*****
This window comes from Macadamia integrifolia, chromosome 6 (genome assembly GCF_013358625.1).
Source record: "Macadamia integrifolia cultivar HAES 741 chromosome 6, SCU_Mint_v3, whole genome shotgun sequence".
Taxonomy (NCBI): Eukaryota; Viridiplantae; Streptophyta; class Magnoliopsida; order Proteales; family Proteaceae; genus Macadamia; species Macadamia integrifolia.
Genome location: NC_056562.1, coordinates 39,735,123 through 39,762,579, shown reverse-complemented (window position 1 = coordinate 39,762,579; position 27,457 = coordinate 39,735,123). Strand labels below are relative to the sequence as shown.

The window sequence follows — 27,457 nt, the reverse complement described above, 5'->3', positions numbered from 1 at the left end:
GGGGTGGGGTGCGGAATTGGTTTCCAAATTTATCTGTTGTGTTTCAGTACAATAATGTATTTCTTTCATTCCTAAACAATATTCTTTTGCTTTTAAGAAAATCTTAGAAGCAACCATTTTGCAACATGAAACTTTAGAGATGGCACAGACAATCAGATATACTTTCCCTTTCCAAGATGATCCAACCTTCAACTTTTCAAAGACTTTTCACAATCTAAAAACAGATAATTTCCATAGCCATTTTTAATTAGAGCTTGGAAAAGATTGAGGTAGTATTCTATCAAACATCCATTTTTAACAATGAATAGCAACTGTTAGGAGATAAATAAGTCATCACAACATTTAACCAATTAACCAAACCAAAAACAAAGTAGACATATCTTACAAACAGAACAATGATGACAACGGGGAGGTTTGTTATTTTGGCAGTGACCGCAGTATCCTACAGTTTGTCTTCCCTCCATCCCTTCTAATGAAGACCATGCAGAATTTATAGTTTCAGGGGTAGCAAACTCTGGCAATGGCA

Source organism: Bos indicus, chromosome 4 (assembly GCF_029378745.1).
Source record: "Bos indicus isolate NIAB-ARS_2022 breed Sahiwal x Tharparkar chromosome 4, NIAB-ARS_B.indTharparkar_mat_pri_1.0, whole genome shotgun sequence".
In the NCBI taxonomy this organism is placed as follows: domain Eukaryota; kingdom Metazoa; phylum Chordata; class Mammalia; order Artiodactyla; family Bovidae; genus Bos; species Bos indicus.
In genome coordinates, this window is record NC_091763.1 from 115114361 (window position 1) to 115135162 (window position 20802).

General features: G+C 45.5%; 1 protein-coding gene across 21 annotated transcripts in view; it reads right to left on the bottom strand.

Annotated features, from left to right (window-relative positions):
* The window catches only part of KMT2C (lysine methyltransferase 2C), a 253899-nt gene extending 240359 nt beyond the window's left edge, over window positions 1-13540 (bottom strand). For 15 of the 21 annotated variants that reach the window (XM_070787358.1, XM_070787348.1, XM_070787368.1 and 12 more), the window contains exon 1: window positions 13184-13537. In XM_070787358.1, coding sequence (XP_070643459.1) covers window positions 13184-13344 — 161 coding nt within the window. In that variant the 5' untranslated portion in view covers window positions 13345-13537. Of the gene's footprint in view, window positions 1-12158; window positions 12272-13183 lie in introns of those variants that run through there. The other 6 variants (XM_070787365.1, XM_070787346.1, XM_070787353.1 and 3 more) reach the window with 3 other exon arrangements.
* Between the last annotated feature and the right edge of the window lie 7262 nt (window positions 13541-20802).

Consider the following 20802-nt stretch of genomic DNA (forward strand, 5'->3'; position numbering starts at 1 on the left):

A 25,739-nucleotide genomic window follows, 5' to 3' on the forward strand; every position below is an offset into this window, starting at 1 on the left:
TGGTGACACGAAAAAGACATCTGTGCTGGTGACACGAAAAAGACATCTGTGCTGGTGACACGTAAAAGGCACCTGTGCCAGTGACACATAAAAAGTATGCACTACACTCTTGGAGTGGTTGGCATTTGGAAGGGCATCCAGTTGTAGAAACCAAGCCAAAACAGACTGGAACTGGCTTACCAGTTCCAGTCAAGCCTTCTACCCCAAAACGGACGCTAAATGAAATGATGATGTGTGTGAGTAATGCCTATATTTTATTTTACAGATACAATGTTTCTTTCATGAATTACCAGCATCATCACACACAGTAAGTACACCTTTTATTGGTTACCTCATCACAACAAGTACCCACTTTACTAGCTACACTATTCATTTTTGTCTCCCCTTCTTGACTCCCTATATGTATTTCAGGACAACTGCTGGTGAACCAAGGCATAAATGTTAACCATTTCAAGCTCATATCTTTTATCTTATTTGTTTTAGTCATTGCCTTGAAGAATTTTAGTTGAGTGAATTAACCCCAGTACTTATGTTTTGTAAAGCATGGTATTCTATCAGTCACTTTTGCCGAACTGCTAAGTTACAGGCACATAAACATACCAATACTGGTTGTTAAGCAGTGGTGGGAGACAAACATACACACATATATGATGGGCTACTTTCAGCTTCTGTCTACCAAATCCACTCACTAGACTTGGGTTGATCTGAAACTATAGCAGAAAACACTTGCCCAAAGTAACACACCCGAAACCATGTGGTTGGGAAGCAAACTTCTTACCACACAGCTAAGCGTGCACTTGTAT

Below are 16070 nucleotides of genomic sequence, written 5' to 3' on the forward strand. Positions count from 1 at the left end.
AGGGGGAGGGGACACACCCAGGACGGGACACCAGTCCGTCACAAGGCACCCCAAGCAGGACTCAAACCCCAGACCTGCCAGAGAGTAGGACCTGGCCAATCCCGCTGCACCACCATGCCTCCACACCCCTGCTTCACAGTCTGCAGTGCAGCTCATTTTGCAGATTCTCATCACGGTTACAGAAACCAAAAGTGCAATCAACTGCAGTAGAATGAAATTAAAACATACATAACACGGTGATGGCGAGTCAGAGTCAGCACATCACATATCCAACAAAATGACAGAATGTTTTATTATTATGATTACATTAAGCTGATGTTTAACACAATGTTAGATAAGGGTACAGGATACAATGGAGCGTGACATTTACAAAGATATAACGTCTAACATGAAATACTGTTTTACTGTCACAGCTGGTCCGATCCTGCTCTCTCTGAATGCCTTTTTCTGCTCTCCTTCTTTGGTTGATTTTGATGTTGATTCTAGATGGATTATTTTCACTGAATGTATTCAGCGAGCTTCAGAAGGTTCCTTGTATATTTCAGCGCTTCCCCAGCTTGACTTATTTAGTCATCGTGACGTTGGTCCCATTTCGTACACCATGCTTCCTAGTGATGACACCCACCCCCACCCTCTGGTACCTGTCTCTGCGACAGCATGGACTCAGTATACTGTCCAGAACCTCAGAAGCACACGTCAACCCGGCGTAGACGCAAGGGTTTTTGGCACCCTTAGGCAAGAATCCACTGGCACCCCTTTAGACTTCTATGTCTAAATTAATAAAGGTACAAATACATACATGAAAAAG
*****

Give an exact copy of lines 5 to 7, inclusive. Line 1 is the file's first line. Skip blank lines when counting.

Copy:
The window sequence follows — 27,457 nt, the reverse complement described above, 5'->3', positions numbered from 1 at the left end:
GGGGTGGGGTGCGGAATTGGTTTCCAAATTTATCTGTTGTGTTTCAGTACAATAATGTATTTCTTTCATTCCTAAACAATATTCTTTTGCTTTTAAGAAAATCTTAGAAGCAACCATTTTGCAACATGAAACTTTAGAGATGGCACAGACAATCAGATATACTTTCCCTTTCCAAGATGATCCAACCTTCAACTTTTCAAAGACTTTTCACAATCTAAAAACAGATAATTTCCATAGCCATTTTTAATTAGAGCTTGGAAAAGATTGAGGTAGTATTCTATCAAACATCCATTTTTAACAATGAATAGCAACTGTTAGGAGATAAATAAGTCATCACAACATTTAACCAATTAACCAAACCAAAAACAAAGTAGACATATCTTACAAACAGAACAATGATGACAACGGGGAGGTTTGTTATTTTGGCAGTGACCGCAGTATCCTACAGTTTGTCTTCCCTCCATCCCTTCTAATGAAGACCATGCAGAATTTATAGTTTCAGGGGTAGCAAACTCTGGCAATGGCA

Source organism: Bos indicus, chromosome 4 (assembly GCF_029378745.1).